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The storm’s track shifted overnight, aiming its fury at Wilmington, North Carolina, with landfall expected on Friday. Lowered to a Category 2 storm, the hurricane will still bring 105 miles-per-hour winds, enough to tear off roofs and topple trees. It is expected to head across South Carolina on Saturday, and then up through the Appalachians by next week.
With the storm’s eye still more than 100 miles from the coast, Florence has already caused $1bn in losses and could eventually cost $10bn to $20bn, said Chuck Watson, a disaster modeler with Enki Research. The tracking service FlightAware said more than 1,000 U.S. flights have been canceled, and Duke Energy Corp. said as many as 3 million customers may lose power.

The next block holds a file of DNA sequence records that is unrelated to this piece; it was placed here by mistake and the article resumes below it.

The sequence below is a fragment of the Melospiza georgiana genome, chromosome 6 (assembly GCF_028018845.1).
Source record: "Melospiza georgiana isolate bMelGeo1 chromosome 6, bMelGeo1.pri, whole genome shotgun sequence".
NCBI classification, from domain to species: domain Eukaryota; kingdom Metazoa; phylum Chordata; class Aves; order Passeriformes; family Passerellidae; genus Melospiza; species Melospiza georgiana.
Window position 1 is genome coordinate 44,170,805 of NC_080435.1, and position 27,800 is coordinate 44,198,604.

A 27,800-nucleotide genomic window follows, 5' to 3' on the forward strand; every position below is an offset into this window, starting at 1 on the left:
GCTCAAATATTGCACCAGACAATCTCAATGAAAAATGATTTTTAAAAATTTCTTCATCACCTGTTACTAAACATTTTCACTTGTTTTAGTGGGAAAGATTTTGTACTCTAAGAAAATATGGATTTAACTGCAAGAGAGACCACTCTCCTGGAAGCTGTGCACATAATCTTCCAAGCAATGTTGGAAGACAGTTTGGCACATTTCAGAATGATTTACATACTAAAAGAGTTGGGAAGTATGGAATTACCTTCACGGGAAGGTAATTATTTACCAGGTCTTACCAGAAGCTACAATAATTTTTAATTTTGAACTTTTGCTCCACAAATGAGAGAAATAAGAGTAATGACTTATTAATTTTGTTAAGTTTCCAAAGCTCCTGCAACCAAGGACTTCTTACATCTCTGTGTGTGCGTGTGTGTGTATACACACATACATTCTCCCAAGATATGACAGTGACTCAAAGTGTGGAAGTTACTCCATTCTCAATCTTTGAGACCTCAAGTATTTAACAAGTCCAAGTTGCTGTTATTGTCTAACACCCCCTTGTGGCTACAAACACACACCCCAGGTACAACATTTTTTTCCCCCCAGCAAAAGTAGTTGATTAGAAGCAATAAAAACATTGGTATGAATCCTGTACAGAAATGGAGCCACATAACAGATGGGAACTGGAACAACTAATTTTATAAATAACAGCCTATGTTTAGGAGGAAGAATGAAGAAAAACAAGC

“It doesn’t look like it will be a major hurricane,” said Anthony Chipriano, a meteorologist with Radiant Solutions in Gaithersburg, Maryland. “But despite that it doesn’t take away from the fact it is a very large and very dangerous system. The storm surge will be significant and the rainfall amounts won’t go away despite the winds not being as strong.”
Evacuees gather at Southeast Raleigh High School ahead of Hurricane Florence in Raleigh, North Carolina on Sept. 12.Photographer: Callaghan O’Hare/Bloomberg
As much as 40 inches of rain is predicted for some areas near the coast, with 24 inches expected deeper in-land.
A main concern for the region is its agriculture business. North Carolina ranks second among U.S. states in hogs inventory and second in producing broiler chickens. CoBank ACB, an agricultural lender, estimates damage to North Carolina farming could hit $1bn before the storm slows later this week.
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